The first Olympic torch relay was conducted for the 1936 Berlin Olympic Games. For the Winter Olympics, the first relay was held for the Games in Oslo in 1952.
In 1952 the torch relay was conducted by 94 participants entirely on skis, and the Olympic Flame was lit by Sondre Nordheim, grandson of the great explorer Fridtjof Nansen. The Relay lasted less than two days and covered a distance of just 312km.
Early torch relays did not start from Olympia. This first relay in 1952 started in the valley of Morgedal in Norway, the region considered as the birthplace of skiing. The relay for the Winter Games only begun in Olympia since Innsbruck Games in 1964.
At the 1956 Winter Olympics opening ceremony the final torch bearer, Guido Caroli, entered the Olympic Stadium on ice skates. As he skated around the stadium his skate caught on a cable and he fell, nearly extinguishing the flame.
After protests marred previous relay legs through various countries, in 2009 the International Olympic Committee announced that future torch relays could be held only within the country hosting the Olympics after the initial Greek leg.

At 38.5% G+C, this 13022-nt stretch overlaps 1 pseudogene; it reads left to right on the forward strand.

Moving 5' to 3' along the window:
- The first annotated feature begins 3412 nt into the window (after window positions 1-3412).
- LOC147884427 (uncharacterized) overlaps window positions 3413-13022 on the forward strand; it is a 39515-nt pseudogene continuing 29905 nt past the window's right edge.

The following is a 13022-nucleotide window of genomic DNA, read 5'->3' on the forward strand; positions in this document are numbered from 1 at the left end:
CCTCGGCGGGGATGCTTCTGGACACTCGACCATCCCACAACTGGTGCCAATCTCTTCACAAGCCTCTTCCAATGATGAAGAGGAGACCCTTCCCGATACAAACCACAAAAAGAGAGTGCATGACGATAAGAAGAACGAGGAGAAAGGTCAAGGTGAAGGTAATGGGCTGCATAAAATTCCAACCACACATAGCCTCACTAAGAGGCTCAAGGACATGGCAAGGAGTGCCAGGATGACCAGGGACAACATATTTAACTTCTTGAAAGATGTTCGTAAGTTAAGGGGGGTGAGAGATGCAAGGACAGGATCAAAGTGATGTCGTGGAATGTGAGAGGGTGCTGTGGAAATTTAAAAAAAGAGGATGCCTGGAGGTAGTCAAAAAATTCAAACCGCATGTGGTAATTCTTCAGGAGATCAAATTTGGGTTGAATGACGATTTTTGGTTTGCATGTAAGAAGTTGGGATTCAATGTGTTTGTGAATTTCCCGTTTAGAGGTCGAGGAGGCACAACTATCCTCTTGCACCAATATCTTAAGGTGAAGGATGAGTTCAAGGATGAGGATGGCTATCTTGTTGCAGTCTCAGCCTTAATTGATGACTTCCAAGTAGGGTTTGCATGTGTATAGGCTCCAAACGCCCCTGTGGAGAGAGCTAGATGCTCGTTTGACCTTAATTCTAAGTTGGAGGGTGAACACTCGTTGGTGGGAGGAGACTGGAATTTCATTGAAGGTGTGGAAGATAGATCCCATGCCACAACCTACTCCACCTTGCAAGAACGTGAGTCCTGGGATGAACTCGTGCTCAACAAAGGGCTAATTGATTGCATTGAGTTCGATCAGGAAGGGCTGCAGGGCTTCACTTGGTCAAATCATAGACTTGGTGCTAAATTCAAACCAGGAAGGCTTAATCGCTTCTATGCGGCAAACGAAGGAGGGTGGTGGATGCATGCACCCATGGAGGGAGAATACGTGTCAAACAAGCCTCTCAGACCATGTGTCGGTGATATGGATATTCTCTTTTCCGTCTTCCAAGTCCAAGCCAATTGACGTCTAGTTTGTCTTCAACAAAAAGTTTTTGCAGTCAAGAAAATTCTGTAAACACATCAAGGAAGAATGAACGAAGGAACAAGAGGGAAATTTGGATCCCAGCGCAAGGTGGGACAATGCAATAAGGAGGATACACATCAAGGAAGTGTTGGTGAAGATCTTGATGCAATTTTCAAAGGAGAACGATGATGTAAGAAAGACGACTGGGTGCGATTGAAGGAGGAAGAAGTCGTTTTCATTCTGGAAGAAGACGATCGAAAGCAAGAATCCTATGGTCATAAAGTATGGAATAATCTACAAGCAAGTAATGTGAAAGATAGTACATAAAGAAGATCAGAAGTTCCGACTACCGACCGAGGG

2014 Torch Relay
The 2014 torch relay was the longest relay in Winter Olympics history. The torch relay, starting om October 7, 2013, ran for 123 days. The relay traveled 65,000km from Moscow to Sochi through 2,900 towns and villages across all 83 regions of Russia by foot, car, train, plane and "troika". Greek alpine skier Ioannis Antoniou was the first torchbearer of the Sochi 2014 Olympic Torch Relay.
The Winter Olympic Torch in 2014 also traveled in space - one leg of the relay involved a space walk by Russian cosmonauts. The Summer Games torch (but not the flame) has been taken into space by astronauts in 1996 and 2000.
2018 Torch Relay
The Olympic flame will spend 101 days making its way around 17 cities across the Republic of Korea, involving a total of 7,500 torchbearers.